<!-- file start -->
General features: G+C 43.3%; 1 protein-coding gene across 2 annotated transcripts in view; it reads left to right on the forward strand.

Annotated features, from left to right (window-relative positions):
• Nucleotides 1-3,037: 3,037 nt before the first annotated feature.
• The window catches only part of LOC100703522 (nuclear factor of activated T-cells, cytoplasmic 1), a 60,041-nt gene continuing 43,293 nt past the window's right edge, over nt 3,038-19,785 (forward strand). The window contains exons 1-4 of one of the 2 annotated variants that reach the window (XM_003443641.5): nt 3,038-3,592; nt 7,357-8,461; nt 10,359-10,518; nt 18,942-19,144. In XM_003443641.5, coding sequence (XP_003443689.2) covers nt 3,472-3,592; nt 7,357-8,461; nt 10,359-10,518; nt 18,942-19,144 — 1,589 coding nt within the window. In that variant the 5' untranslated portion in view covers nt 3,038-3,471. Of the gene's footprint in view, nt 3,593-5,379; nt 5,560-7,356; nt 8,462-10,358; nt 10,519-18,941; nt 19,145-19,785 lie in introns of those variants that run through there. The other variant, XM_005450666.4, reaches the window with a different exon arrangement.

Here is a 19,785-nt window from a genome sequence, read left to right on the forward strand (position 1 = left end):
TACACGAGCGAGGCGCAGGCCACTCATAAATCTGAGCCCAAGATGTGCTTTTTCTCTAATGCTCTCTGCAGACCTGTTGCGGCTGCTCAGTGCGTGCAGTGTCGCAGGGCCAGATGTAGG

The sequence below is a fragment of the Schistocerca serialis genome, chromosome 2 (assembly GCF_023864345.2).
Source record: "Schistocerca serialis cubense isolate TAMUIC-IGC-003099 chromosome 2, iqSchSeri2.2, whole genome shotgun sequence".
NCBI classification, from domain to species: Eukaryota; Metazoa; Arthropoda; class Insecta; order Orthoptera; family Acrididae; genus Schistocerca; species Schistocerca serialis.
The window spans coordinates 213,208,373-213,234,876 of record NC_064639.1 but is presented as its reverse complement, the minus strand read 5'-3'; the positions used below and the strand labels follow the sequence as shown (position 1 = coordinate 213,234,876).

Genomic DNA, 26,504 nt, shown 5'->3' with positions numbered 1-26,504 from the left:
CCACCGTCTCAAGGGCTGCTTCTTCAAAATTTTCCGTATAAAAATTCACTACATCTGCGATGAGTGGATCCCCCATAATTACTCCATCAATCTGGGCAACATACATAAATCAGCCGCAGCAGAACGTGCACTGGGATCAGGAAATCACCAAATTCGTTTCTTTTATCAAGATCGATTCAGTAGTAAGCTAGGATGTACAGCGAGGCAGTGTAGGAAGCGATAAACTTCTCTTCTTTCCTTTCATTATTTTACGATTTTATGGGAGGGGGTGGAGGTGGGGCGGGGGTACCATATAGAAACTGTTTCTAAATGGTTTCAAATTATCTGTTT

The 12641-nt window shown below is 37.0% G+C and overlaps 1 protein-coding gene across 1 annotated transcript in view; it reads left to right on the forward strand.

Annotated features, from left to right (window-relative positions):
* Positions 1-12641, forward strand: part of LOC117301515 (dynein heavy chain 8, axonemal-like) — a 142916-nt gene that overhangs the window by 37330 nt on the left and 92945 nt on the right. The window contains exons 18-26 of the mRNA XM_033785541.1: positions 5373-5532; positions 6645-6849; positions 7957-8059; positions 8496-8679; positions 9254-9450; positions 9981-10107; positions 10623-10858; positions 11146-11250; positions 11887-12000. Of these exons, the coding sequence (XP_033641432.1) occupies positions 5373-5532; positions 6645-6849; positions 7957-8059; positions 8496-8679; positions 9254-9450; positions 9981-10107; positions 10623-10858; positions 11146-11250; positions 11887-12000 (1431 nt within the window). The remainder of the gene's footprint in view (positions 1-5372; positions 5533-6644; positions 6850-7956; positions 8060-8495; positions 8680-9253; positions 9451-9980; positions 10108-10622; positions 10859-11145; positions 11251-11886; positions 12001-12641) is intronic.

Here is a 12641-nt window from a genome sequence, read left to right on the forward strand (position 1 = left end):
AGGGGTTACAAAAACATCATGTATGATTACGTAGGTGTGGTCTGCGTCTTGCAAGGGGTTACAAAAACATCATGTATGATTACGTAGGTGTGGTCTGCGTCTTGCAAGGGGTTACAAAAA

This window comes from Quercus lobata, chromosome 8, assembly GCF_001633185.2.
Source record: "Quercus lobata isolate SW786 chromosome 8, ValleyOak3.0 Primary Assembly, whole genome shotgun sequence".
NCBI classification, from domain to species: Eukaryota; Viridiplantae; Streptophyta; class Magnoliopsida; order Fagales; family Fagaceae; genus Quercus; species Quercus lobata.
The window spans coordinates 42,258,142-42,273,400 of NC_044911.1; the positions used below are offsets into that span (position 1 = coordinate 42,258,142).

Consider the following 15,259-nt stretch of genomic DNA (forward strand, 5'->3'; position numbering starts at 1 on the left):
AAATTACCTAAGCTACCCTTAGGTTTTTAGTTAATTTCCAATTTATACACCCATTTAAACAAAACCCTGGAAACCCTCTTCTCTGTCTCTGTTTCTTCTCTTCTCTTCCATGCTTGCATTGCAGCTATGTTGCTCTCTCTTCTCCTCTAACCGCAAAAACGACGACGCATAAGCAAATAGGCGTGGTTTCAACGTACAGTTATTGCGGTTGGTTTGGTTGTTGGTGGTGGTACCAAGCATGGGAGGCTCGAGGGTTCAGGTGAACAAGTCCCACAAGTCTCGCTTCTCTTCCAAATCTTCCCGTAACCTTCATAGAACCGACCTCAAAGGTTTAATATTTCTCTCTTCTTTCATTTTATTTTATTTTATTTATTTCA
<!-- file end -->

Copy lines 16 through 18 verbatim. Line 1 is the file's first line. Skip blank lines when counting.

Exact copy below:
Here is a 12641-nt window from a genome sequence, read left to right on the forward strand (position 1 = left end):
AGGGGTTACAAAAACATCATGTATGATTACGTAGGTGTGGTCTGCGTCTTGCAAGGGGTTACAAAAACATCATGTATGATTACGTAGGTGTGGTCTGCGTCTTGCAAGGGGTTACAAAAA

This window comes from Quercus lobata, chromosome 8, assembly GCF_001633185.2.